Theresa May has mounted a strong defence of free market capitalism in a speech to mark 20 years of political independence of the Bank of England.
The prime minister said under the right rules and regulations the free market is "the greatest agent of collective human progress ever created".
"It was the new combination which led societies out of darkness and stagnation and into the light of the modern age.
"It is unquestionably the best, and indeed the only sustainable, means of increasing the living standards of everyone in a country.
Mrs May went on: "And we should never forget that raising the living standards, and protecting the jobs, of ordinary working people is the central aim of all economic policy."
"Helping each generation to live longer, fuller, more secure lives than the one which went before them."
- Dealing with 'our debts' with help strengthen economy
Mrs May, who started her professional life at the bank in 1977, also said a balanced approach to public spending is key in ensuring that the economy operates in the interests of working people.
"That means continuing to deal with our debts, so that our economy can remain strong and we can protect people's jobs."
Mrs May also said that the Conservative's "successful management of the economy" has enabled investment in "vital public services" to be made.
"To abandon that balanced approach with unfunded borrowing and significantly higher levels of taxation would damage our economy, threaten jobs, and hurt working people," she said.
"Ultimately, that would mean less money for the public services we all rely on."
The prime minister's comments came after Jeremy Corbyn warned that capitalism was facing a "crisis of legitimacy" during his keynote speech at the Labour Party conference.
"Some argue that a free market economy is an end in itself and that drawing attention to the downsides is somehow anti-business," she said.
"Others would use the imbalances that are now apparent as a justification for the total rejection of the free market economy which has done so much to improve our lives.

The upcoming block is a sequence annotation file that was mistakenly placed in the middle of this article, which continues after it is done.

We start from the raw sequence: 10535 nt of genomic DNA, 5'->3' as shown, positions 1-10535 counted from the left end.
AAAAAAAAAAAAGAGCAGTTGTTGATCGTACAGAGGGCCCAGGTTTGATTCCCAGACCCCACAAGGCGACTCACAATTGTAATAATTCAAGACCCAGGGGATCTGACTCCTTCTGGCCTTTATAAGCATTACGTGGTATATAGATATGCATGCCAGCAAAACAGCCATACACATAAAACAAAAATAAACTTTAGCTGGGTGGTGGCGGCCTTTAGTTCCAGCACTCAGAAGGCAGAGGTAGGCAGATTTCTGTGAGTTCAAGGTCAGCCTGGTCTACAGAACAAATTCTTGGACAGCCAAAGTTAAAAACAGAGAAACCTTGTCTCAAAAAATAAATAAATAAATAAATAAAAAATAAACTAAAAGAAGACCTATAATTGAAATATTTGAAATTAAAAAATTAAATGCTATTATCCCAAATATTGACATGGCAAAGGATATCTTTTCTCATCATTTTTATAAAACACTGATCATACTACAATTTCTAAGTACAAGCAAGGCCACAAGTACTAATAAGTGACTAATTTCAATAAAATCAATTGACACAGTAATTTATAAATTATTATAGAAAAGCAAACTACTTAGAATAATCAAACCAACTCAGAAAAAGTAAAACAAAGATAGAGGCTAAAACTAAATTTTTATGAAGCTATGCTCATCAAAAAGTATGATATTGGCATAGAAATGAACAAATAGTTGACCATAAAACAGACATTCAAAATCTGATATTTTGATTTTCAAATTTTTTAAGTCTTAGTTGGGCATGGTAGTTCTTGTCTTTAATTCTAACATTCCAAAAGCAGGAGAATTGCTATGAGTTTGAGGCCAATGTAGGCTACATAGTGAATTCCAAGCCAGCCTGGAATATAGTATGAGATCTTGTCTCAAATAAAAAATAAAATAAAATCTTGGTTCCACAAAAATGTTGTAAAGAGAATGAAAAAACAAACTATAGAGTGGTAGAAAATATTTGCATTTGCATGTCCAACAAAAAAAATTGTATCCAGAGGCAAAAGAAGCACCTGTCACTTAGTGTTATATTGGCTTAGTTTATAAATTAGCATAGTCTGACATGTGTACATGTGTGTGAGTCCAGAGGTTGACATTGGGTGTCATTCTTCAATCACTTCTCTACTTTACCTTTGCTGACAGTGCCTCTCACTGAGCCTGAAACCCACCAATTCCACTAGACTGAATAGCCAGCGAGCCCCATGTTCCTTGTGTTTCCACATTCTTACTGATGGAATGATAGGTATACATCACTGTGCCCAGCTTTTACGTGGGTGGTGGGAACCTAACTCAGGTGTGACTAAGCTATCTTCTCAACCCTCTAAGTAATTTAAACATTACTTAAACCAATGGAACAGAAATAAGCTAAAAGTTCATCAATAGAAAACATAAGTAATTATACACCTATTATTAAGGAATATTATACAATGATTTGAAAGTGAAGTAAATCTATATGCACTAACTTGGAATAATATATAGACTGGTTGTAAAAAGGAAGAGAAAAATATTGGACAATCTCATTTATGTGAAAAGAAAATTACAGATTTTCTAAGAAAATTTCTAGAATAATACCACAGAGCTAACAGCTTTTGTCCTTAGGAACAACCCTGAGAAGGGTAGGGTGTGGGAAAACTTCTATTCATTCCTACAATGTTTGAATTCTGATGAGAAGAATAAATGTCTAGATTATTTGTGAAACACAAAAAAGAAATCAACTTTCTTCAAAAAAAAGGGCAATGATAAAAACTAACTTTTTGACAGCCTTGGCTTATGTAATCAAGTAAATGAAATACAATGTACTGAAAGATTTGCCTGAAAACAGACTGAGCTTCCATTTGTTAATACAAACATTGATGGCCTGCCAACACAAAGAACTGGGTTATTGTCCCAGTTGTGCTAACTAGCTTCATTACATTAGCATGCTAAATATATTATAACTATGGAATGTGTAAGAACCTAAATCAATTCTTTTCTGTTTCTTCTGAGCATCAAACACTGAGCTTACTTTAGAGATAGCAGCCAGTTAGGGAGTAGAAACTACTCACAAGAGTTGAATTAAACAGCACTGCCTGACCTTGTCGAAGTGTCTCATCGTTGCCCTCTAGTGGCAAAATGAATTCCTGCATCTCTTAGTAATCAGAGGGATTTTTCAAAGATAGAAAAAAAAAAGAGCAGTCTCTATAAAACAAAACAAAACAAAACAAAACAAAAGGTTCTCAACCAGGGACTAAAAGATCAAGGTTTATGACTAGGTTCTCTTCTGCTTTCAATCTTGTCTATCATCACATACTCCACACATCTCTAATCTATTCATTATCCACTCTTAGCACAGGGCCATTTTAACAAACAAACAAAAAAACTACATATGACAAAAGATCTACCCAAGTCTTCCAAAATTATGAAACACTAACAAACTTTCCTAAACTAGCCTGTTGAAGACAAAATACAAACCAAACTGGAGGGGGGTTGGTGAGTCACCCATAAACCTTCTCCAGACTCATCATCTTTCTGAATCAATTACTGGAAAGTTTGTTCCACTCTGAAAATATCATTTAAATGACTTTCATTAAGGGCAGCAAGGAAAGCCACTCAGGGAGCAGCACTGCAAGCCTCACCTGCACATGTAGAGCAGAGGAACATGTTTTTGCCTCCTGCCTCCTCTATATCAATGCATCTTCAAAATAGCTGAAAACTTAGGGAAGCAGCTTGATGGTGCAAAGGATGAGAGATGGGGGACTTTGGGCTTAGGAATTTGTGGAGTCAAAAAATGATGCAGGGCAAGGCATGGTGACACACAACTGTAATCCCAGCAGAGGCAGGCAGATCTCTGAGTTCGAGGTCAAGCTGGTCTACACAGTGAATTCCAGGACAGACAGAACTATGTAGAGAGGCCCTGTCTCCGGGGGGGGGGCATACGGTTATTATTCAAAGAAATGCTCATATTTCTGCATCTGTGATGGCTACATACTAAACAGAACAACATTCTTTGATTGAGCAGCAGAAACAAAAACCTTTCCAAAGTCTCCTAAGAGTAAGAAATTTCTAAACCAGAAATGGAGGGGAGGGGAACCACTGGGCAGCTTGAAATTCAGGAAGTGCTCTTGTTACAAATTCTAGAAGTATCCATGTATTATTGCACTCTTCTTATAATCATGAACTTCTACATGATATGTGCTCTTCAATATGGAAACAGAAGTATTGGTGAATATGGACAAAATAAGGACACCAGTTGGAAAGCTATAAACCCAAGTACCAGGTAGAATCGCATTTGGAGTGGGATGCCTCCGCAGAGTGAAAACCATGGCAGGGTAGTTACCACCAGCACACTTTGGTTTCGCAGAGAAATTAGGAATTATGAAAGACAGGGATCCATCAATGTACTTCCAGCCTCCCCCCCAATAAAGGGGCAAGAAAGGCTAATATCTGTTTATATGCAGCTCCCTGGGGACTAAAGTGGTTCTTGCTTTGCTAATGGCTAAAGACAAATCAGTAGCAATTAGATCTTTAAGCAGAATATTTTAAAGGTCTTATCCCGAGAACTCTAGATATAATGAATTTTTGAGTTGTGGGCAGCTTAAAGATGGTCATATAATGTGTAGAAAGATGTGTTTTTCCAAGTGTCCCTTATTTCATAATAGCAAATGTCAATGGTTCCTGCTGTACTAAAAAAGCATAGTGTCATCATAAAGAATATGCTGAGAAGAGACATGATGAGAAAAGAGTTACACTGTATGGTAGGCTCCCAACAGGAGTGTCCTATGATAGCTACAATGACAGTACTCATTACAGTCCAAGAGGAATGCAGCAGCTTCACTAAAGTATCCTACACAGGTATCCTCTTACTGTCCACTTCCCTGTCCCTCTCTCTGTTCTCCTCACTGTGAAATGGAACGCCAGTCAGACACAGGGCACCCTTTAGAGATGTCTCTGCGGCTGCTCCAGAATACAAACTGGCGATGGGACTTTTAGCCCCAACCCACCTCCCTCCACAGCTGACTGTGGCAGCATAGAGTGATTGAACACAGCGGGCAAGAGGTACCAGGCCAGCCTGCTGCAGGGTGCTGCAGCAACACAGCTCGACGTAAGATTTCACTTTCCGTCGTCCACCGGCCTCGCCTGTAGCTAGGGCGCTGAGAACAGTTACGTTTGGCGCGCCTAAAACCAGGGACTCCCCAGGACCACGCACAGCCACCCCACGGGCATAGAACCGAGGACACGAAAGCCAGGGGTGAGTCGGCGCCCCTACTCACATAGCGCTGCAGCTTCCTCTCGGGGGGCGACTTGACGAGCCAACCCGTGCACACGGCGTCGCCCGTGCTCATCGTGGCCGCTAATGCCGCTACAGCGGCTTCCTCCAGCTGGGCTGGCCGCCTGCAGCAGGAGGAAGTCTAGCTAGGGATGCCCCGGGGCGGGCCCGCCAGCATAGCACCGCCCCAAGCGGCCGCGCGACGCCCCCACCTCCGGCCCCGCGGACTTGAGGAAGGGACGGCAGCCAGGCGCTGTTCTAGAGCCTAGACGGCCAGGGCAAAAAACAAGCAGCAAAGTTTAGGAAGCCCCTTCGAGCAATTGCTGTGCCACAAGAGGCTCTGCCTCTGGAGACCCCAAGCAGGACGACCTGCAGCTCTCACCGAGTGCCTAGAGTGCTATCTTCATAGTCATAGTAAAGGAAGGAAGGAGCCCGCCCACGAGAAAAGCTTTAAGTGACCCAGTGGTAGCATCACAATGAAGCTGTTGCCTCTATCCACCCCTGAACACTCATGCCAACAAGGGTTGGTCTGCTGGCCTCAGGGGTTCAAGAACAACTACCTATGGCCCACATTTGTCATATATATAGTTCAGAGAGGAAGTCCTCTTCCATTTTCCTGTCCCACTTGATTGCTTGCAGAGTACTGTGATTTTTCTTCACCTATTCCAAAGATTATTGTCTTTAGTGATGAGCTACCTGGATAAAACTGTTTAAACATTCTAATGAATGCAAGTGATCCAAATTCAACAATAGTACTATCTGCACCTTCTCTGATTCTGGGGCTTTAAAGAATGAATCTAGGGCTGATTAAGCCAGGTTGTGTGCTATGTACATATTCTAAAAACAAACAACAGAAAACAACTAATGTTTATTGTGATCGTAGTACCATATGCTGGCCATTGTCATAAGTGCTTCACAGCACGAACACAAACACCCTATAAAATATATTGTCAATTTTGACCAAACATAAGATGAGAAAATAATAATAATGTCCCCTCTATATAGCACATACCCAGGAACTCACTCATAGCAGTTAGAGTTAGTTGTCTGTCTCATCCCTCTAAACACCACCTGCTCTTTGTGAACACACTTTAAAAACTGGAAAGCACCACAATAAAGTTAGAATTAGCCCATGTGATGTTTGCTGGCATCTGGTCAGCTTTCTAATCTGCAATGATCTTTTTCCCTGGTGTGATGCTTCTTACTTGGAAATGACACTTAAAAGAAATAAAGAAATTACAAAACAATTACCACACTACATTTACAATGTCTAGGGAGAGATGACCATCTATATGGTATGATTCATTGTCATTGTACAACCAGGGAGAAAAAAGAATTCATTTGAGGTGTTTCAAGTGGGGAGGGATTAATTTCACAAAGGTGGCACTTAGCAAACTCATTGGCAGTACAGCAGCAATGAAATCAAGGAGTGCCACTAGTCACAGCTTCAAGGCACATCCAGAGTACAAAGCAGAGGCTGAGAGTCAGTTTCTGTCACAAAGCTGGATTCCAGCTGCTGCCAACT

"My argument has always been that if you want to preserve and improve a system which has delivered unparalleled benefits you have to take seriously its faults and do all you can to address them.
Mrs May also stressed the value of an open financial system which has the right level of regulation.
Meanwhile, Bank of England Governor Mark Carney warned of its limited influence on the economy, in particular in respect to the impact of Brexit.
He insisted the Bank alone "cannot solve broader societal challenges" across the UK and suggested there has been an exaggeration of its powers.
"This bears emphasising because in recent years a host of issues have been laid at the door of the Bank of England from housing affordability to poor productivity.
"Calls for the Bank to solve these challenges ignore the Bank's carefully defined objectives. And they confuse independence with omnipotence," he added.
Addressing the future impact of Britain's withdrawal from the European Union on the economy, Mr Carney said: "Ultimately, the prosperity of the UK will reflect not just the final Brexit arrangements but also the Government's fiscal and structural policies."
"The Bank will do everything it can to support adjustment consistent with its statutory obligations," he added.
Mr Carney also said it would continue to assess and mitigate the risks associated with Britain's divorce from the EU.